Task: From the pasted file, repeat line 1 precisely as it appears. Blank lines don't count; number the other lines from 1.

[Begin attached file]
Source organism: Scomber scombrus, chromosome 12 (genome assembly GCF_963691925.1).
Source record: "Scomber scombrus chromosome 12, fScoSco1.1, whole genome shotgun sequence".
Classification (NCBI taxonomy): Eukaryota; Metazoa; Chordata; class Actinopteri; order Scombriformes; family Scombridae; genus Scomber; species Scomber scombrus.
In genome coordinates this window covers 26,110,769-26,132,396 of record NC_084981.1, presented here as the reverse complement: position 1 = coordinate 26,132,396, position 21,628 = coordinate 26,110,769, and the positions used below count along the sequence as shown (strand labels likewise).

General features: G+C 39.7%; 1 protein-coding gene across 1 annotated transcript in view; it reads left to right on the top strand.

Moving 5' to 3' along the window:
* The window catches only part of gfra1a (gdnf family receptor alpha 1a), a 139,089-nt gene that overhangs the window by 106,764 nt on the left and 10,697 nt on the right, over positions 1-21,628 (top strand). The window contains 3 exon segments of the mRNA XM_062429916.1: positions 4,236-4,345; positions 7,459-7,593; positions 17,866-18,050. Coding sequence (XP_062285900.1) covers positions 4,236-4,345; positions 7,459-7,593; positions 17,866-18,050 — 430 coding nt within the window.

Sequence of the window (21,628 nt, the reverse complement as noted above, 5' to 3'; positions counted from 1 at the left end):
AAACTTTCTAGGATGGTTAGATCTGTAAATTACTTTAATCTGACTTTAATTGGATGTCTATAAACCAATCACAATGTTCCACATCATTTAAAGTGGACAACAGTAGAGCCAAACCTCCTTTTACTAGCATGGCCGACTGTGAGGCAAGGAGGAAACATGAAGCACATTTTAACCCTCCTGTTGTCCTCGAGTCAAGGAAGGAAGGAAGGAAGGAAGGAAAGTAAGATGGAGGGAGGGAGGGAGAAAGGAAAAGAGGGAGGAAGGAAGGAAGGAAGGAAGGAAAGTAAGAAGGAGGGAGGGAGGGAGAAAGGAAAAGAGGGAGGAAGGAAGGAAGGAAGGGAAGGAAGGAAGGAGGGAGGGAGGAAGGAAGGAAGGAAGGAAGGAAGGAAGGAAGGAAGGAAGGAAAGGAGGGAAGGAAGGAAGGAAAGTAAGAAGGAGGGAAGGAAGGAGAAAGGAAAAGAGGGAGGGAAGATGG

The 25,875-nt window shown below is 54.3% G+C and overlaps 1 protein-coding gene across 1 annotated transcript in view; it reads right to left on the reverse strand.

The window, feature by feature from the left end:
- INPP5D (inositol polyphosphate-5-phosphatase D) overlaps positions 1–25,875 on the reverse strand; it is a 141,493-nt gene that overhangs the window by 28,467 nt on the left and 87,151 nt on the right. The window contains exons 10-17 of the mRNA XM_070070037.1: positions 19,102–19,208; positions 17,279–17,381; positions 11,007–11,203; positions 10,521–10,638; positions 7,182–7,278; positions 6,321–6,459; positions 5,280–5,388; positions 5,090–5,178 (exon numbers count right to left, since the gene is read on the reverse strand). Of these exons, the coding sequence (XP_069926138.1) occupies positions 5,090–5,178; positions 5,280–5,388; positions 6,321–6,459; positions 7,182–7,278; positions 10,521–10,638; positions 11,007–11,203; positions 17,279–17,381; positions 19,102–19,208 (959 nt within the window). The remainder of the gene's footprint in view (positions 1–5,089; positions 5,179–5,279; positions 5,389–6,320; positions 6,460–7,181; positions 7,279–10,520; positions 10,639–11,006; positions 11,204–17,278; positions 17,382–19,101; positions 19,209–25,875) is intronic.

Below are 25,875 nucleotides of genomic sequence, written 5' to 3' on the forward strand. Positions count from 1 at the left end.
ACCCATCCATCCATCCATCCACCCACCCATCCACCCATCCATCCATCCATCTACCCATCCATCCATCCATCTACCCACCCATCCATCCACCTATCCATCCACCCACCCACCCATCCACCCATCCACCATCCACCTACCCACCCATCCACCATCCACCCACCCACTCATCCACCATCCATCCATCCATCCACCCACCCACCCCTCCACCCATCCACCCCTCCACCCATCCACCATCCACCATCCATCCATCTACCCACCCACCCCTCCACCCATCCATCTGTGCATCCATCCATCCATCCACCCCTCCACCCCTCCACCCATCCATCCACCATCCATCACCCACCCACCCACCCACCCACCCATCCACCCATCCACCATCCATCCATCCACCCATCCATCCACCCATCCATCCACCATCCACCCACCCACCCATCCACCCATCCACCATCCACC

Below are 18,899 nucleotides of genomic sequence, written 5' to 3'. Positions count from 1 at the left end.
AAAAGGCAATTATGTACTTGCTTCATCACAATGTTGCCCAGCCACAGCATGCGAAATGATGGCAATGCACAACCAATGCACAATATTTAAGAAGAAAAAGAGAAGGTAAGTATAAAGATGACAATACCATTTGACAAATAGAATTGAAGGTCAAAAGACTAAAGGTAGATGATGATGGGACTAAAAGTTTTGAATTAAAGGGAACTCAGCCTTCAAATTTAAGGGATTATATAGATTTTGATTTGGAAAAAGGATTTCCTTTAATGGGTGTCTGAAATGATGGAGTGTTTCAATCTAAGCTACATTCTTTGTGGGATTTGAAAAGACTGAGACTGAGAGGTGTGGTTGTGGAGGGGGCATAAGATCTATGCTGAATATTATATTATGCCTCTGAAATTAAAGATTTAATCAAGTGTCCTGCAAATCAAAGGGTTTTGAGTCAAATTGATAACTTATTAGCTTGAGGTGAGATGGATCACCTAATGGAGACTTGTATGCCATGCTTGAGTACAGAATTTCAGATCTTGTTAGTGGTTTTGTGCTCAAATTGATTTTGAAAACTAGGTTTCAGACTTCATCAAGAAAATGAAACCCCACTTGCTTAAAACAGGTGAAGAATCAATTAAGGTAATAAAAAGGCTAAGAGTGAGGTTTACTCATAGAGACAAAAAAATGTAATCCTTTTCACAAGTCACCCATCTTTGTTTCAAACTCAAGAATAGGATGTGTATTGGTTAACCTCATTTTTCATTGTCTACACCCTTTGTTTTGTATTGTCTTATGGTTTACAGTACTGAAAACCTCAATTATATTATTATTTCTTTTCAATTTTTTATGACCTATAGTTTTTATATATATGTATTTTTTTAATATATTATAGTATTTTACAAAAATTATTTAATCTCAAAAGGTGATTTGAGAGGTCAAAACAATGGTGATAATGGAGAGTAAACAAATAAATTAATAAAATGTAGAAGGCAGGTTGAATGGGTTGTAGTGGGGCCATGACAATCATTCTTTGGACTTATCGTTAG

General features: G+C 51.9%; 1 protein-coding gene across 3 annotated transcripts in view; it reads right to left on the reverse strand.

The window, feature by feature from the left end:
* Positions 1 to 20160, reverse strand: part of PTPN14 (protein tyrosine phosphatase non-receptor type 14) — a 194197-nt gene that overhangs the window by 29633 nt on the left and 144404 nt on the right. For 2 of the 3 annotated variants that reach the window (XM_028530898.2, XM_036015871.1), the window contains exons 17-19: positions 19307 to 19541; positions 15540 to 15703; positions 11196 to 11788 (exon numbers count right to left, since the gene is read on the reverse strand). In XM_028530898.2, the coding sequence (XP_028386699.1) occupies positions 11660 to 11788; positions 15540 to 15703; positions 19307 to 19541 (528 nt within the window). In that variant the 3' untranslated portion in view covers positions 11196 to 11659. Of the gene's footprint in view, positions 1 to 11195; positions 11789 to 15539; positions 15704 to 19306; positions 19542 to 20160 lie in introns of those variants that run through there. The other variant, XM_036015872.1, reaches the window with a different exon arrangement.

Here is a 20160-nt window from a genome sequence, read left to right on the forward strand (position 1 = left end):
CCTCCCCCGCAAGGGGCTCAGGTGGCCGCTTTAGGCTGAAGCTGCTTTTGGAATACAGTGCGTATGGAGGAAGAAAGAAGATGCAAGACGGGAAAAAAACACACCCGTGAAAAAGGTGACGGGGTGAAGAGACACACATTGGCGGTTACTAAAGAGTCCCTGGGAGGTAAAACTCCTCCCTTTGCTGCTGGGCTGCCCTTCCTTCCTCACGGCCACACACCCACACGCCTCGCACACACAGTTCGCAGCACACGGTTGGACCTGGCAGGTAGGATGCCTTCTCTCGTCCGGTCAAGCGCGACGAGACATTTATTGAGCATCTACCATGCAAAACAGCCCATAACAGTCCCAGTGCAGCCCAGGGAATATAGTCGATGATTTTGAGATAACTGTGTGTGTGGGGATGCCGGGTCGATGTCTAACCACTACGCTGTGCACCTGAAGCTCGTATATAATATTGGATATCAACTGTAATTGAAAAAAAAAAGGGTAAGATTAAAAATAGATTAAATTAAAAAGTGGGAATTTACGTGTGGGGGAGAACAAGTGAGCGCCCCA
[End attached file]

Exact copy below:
Source organism: Scomber scombrus, chromosome 12 (genome assembly GCF_963691925.1).